Direct mail fundraisers have struggled for years to find the balance.
How deep in the file can I afford to mail?
More responsive segments will generate more revenue per piece mailed than it costs to mail; less responsive segments will not. Risk mailing too far past breakeven and the entire effort loses money. Mail too conservatively, and you leave dollars–and active donors–on the table.
With the lower incremental cost of email, digital fundraisers may not feel the same pressure.
But they’d do well to pay attention.
Consider the snapshot below.
In year one, this organization brought on the names of supporters for whom it already had email addresses. A respectable 3.25% of those new names made a donation.
In year two, far fewer new names came on (95% fewer!), but the percentage who donated was much higher.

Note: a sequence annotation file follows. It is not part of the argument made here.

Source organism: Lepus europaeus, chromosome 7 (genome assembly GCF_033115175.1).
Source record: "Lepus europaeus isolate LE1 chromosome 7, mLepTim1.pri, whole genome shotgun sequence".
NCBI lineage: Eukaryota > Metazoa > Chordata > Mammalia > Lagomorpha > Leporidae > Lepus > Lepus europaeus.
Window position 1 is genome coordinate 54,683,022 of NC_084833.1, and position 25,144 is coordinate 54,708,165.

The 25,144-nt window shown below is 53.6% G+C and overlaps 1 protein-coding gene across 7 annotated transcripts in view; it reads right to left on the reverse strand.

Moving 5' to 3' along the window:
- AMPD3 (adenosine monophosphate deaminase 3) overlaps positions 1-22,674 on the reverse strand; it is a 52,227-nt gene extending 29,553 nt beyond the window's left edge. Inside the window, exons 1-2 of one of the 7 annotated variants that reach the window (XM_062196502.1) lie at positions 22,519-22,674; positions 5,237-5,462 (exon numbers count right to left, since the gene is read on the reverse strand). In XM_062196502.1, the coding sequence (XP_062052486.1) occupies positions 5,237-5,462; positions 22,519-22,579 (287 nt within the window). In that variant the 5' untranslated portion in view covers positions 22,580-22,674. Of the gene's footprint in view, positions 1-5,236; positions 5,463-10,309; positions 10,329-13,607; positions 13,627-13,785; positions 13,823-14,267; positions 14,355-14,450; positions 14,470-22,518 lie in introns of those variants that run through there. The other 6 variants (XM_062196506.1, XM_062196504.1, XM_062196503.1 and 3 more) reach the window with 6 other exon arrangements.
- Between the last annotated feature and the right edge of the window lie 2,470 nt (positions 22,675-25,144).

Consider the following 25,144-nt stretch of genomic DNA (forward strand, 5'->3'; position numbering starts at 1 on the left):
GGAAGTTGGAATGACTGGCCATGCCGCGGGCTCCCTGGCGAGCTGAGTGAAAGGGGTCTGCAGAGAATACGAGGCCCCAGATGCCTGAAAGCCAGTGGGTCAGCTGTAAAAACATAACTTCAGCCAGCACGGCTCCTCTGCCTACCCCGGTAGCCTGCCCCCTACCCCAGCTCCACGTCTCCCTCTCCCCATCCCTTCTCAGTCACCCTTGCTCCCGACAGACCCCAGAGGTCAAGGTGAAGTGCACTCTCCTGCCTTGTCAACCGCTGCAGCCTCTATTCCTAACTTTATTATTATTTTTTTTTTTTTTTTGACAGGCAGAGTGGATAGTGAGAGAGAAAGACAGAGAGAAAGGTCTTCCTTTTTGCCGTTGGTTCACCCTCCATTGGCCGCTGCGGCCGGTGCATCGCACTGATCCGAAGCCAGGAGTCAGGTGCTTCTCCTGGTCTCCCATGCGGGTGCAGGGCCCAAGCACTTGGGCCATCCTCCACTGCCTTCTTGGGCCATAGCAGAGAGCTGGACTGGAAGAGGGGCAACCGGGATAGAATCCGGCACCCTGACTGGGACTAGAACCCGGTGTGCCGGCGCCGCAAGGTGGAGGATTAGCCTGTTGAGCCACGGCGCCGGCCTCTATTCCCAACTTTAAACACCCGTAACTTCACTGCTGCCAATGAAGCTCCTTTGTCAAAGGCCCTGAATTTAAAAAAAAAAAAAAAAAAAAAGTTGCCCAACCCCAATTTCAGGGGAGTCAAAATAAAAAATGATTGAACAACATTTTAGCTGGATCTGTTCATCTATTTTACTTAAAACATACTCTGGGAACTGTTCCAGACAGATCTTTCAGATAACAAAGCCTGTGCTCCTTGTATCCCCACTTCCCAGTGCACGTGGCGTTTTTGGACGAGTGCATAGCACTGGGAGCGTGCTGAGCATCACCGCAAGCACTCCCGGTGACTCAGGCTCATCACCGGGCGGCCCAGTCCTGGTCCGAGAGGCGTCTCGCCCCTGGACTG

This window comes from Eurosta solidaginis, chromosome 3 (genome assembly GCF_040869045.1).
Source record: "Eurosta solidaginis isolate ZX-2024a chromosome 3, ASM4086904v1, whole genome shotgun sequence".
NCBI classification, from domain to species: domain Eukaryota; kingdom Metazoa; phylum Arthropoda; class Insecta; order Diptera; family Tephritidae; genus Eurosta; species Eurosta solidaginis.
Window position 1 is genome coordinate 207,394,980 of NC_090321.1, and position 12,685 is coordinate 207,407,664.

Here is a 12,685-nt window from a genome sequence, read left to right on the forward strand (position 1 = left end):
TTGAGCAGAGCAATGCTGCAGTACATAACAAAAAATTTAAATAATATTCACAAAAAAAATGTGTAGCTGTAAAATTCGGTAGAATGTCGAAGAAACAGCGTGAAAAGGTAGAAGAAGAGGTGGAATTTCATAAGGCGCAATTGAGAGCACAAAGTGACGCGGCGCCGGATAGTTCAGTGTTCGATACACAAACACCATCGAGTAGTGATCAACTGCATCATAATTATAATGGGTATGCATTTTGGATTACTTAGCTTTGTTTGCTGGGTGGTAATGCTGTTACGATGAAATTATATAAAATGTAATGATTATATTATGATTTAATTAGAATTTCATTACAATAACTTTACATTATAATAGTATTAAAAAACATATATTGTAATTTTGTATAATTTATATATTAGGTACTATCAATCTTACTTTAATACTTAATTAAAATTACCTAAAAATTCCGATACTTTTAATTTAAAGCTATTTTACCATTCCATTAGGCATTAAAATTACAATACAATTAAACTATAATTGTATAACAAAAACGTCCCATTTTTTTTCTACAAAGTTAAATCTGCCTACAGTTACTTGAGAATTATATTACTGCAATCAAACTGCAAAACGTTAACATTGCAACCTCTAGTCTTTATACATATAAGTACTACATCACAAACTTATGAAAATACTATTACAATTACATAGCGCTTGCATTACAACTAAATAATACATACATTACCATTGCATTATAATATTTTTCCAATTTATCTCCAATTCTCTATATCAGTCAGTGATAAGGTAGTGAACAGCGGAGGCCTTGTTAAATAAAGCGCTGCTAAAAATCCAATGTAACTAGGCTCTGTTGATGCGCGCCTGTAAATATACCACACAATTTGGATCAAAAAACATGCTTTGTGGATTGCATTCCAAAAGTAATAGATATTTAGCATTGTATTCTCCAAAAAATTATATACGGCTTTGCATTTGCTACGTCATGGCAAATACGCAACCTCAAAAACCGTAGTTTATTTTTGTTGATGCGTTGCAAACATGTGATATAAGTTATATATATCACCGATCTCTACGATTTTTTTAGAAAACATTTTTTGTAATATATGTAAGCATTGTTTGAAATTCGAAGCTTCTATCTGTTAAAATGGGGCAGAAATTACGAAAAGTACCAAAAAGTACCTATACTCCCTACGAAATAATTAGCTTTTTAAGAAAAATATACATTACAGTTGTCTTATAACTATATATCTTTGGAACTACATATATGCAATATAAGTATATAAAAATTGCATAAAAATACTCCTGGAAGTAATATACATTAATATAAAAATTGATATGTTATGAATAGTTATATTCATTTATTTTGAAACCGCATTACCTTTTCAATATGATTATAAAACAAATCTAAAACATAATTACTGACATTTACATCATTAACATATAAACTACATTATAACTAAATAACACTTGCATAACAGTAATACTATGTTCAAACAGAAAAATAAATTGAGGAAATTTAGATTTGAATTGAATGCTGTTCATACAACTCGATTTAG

In subsequent years, as efforts to build the file expanded, the likelihood of securing a first-year donation from that new name has gone down.
Does this matter? (Especially if total revenue is going up as well?)
It may, but it’s just one indicator. Open and clickthrough rates have also declined, even though total opens and clickthroughs are up.
Thus, the more critical question: “What are you watching? And why?”
While file growth is a worthy objective, I would caution that higher file numbers may add a noise factor that can distort what’s really happening with the core supporters. Which means you'll need to look further than overall averages ... particularly if you want to meet the information needs of the people who matter most!
Do you consider what quantity vs. quality means for your file?